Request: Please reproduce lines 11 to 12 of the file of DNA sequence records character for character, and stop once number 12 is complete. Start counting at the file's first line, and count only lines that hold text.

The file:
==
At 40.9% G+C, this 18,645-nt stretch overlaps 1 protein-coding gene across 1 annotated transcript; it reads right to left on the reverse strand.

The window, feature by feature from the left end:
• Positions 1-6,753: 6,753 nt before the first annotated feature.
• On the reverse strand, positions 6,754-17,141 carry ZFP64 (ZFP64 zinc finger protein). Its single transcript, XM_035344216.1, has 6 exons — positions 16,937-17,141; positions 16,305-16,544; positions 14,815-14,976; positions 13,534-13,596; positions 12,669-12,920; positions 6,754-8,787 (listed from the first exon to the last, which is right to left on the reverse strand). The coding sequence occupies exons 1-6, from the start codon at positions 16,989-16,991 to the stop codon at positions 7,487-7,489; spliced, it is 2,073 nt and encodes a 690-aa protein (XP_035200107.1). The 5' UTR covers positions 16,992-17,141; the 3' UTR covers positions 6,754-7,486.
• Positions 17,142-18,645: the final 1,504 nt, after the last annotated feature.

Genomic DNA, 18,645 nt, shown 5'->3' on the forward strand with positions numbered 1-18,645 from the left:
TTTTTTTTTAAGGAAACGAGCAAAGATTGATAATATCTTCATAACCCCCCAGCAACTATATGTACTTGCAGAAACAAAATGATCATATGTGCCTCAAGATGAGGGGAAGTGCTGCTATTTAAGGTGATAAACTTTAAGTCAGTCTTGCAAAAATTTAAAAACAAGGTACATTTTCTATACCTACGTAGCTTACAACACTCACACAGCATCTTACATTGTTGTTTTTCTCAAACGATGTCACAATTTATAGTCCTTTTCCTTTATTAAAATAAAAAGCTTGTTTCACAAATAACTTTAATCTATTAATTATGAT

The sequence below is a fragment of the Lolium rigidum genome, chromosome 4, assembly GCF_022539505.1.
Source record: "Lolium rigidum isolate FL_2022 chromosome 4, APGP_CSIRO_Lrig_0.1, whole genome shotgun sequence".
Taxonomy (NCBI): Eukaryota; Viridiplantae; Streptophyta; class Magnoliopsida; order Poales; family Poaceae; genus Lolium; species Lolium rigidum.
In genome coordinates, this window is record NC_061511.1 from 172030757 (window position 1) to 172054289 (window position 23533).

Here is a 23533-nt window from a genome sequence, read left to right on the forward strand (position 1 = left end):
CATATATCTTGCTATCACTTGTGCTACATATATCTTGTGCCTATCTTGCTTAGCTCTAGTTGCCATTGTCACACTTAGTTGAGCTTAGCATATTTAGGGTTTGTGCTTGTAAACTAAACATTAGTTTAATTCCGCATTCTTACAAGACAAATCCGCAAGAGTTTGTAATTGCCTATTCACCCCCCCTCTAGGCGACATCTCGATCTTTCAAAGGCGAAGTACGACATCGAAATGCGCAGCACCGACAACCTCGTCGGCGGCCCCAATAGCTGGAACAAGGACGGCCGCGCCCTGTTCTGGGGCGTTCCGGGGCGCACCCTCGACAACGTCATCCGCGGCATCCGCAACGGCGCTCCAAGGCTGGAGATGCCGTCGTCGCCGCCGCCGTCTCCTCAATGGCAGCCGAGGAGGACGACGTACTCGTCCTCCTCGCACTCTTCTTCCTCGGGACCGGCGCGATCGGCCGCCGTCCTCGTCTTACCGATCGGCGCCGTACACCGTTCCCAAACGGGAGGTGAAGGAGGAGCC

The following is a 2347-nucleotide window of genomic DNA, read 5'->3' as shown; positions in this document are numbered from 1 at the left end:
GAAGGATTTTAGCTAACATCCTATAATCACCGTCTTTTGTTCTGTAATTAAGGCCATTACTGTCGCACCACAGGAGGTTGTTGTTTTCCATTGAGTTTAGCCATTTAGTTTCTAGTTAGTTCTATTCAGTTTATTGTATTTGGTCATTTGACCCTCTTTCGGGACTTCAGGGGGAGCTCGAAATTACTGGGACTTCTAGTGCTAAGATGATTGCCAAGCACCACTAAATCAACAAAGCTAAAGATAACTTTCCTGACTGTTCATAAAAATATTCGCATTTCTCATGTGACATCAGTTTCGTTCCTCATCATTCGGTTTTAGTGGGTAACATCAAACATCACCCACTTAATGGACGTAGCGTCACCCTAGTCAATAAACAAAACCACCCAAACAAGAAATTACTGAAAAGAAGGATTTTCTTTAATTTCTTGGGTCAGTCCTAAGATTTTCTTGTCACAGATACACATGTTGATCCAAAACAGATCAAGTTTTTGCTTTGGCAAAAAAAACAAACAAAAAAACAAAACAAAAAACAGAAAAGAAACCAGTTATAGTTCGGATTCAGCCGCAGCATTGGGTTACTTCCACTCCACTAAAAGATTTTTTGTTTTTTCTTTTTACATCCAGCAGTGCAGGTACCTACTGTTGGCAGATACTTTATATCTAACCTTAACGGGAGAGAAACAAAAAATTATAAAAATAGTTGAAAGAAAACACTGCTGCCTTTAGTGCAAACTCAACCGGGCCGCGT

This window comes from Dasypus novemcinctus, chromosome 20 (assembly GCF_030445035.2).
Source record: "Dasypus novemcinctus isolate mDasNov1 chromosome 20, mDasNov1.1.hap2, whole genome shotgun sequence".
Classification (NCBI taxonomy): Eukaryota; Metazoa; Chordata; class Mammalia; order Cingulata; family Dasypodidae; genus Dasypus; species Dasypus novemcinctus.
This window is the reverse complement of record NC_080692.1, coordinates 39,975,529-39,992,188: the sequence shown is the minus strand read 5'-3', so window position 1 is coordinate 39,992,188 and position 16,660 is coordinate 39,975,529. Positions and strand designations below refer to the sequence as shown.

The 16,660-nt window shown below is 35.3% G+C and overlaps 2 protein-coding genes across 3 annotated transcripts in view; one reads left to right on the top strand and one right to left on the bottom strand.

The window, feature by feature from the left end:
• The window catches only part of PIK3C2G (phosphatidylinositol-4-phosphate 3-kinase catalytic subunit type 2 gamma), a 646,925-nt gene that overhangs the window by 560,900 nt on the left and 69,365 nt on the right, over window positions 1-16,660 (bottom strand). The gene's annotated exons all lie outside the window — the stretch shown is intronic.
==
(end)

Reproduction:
In genome coordinates, this window is record NC_061511.1 from 172030757 (window position 1) to 172054289 (window position 23533).

Here is a 23533-nt window from a genome sequence, read left to right on the forward strand (position 1 = left end):